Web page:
After your consultation with Mr Lee, you may have further questions. These FAQs are here to help answer some of your questions, or remind you of your discussion with Mr Lee. Please do not hesitate to contact us if you still have unanswered queries. We are here to provide you with the best care in thyroid, parathyroid and adrenal surgery.
How long will my operation take?
Thyroid and parathyroid operations generally take between 1 to 3 hours.
Will I need a general anaesthetic?
This type of surgery always requires a general anaesthetic in order to stop muscle movement during the delicate dissection. The general anaesthetic is supplemented by local anaesthetic or a nerve block, which may result in you having a numb face, neck and / or ear for 24 hours afterwards.
How long will my incision be and where will it be placed?
For open thyroid or parathyroid surgery the scar is a curved line in the "collar" position, about 2 cm above the collar bone. The length varies depending on the size of the gland to be removed. For minimally invasive surgery, the scar is only 2 to 3 cm long and is placed on one side of the neck.
How will my scar heal?
Your wound will be closed with dissolving stitches under the skin (these will not need to be removed). The incision will have a small waterproof dressing on so you can shower normally (dab dry after), and this should be left intact for around 2 weeks until you see Mr Lee. In your post-operative visit, the dressing will be removed.
You may notice that your neck is slightly numb and the wound may be thickened and slightly swollen for around 3 months. Mr Lee will advise you on the best way to manage your wound. It may involve gently massaging moisturiser cream into the neck or supporting the wound with Micropore® tape which you can replace yourself. By 3 months, the scar can still be red and visible. Thereafter, it will gradually fade, but may take 12 months before the scar is fully healed to a fine white line in the neck.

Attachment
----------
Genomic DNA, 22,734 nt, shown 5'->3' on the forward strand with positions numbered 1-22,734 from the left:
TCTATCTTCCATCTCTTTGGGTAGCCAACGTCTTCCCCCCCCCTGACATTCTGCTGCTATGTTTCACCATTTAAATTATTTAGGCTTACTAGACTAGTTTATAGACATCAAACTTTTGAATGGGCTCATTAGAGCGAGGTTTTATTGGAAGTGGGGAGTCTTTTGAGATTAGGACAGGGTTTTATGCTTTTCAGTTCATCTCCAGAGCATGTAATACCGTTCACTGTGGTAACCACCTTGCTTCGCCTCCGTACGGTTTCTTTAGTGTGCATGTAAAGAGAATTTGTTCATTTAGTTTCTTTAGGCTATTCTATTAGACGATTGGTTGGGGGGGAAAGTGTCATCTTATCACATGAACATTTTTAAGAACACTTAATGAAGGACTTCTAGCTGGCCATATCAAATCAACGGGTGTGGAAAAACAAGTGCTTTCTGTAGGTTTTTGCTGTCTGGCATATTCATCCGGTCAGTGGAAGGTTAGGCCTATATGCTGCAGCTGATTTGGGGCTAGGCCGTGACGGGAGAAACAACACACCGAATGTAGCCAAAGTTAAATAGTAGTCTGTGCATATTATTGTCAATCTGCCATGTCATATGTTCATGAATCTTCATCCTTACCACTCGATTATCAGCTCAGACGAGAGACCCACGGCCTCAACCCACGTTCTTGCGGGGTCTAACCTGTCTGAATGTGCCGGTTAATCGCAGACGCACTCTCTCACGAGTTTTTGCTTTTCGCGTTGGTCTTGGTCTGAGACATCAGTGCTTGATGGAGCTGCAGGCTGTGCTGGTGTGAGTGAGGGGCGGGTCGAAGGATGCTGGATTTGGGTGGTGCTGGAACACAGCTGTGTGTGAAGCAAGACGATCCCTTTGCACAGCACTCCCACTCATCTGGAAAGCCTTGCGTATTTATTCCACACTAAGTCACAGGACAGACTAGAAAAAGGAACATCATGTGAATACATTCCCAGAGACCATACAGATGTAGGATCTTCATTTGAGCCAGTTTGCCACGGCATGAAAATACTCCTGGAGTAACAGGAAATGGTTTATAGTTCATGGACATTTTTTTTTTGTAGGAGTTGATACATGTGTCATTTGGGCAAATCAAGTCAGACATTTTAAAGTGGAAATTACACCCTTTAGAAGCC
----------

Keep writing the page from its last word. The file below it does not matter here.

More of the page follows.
How long will I be in hospital?
Thyroid and parathyroid surgery usually only requires a one-night stay in hospital. However, for total thyroidectomy patients, cancer patients, or if more than one parathyroid gland is removed, a couple more nights in hospital may be required.
Can I eat and talk after surgery?
You can generally talk straight after surgery, and depending on your reaction to the anaesthetic, you should be able to have a light meal the same evening. However, many patients are aware of some difficulty swallowing over a period of months after surgery. This always gets better with time. Minor voice changes after neck surgery are common and usually settle within days, but may persist for some weeks. Permanent and major change to the voice (hoarseness) may occur due to damage to the nerves to the voice box, but this complication is very rare (<1%).
What can I eat after surgery?
On the night after surgery, you are advised to have something light and soft (eg sandwich, cake, yogurt, congee, mash). After that, you can gradually get back to your normal diet over the next 24 to 48 hours. There are no specific restrictions on what you can or cannot eat, but a healthy, well-balanced diet is always desired.
Will I put on weight after thyroid surgery?
Most people maintain their weight after thyroid surgery. A small number of people can put on weight after thyroid surgery, while others lose weight. Which group you will be in is unpredictable. The more important thing is that the thyroid hormone levels in your blood are within normal limits.
How long will I need off work?
On average most people require around 2 weeks before returning to normal activities or work. However, each individual is different. Exactly when you get back to work will depend on how you are feeling at the time.
Will I get a stiff neck after surgery?